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Catalogue of Arabic Glass Weights in the British Museum
No preview available - 2018
23 Green 92 Green Abbasee Khaleefehs aJJI aJUI aJUl Alee AMAWEE KHALEEFEHS ANONYMOUS WEIGHTS Arabic ASIM IBN bear the names bottle-stamps British Museum Centre commands honesty deenars and dirhems DOUBLE DEENAR DOUBLE DIRHEM E. T. Rogers Eesd Egyptian El-Kasim ibn Obeyd-Allah El-Mahdee EL-MANSOOR El-Muktedir Fatimee Khaleefehs Fragment fuloos Fustat G. C. Brown G. C. Green glass discs glass weights God-s God's name Governor of Egypt Grains Grammes HALF-DEENAR HALF-DIRHEM HALF-OUNCE hexagram IBN YEZEED ibn Zeyd Ibraheem indicate inscr inscription keerats kharr kharroobehs Memlook metallic lustre millimetres Misr Mohammad ibn OBEYD-ALLAH IBN EL-HABHAB obliterated obscure Omar Opaque Black Opaque Green Opaque White ordered the Ameer ounce pound Prince rati REGINALD STUART POOLE Sauvaire solidus specimens square stamping standard weights Stanley Lane-Poole Treasurer of Egypt Weight of fels Weight of half wukeeyeh Yellow blue Yellow blue splash Yezeed ibn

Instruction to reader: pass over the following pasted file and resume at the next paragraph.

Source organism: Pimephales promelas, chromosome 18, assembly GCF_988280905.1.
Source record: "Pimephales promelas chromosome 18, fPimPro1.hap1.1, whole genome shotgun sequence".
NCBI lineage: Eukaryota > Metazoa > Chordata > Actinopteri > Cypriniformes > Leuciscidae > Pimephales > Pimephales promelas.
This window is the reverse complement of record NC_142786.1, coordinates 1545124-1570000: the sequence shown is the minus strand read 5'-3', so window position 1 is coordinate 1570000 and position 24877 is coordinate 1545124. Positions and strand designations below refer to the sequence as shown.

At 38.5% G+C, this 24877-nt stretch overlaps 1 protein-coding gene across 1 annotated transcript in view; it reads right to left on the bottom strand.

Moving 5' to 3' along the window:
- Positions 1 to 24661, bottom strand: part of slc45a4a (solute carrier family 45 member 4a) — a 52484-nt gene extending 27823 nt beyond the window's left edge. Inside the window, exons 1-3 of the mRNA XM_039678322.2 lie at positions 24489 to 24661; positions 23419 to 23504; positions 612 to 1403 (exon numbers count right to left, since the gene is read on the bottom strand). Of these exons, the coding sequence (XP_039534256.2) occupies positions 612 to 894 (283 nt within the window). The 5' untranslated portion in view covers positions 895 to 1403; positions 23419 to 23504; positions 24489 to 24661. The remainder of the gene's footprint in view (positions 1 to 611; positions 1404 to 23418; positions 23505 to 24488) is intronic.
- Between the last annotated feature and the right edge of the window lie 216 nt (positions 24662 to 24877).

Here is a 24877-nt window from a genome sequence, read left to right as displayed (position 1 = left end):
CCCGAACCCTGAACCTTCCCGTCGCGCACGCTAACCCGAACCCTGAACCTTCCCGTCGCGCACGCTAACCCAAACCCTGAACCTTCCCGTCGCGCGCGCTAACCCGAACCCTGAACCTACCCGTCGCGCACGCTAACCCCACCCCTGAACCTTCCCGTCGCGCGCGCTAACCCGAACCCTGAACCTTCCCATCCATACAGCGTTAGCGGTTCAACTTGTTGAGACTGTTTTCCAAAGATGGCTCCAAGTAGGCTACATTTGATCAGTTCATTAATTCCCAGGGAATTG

Page 127 - TABLE OF THE RELATIVE WEIGHTS OF ENGLISH GRAINS and FRENCH GRAMMES. Grains. Grammes. Grains Grammes. Grains. Grammes. Grains. Grammes. 1 2 3 4 5 6 7 8 9 10 11 12 13 14 15 16 17...
Page xv - These fuloos are of varying eize and weight, but the proportion of copper in kharroobehs to the dirhem at the given time is of course known, and the merchant would proceed to weigh the required number of fuloos by his standard glass weight of so many kharroobehs.
Page xv - ... that these glass standards were used by the merchant to test the weight in copper of a certain number of fuloos, when offered for goods. This theory would account for the numerous varieties of weight employed, as indicated by the figures 9, 14, 15, 20, 25, 27, 30, 32, 33, kharroobehs or keerats.
Page vii - Academy," 5 Feb. 1876, p. 196), who translates the Arabic of Mokaddasi as follows : — " The weights for money (sandj, from the Persian sen*/ =stone) are made of glass, and bear the same stamp as the ordinary pounds, viz. the name of the prince of the faithful." He adds that Prof. Karabecet of Vienna " had come already to the conclusion that the so-called glass coins were in reality weights, and that he held the testimony of Mokaddasi to be decisive.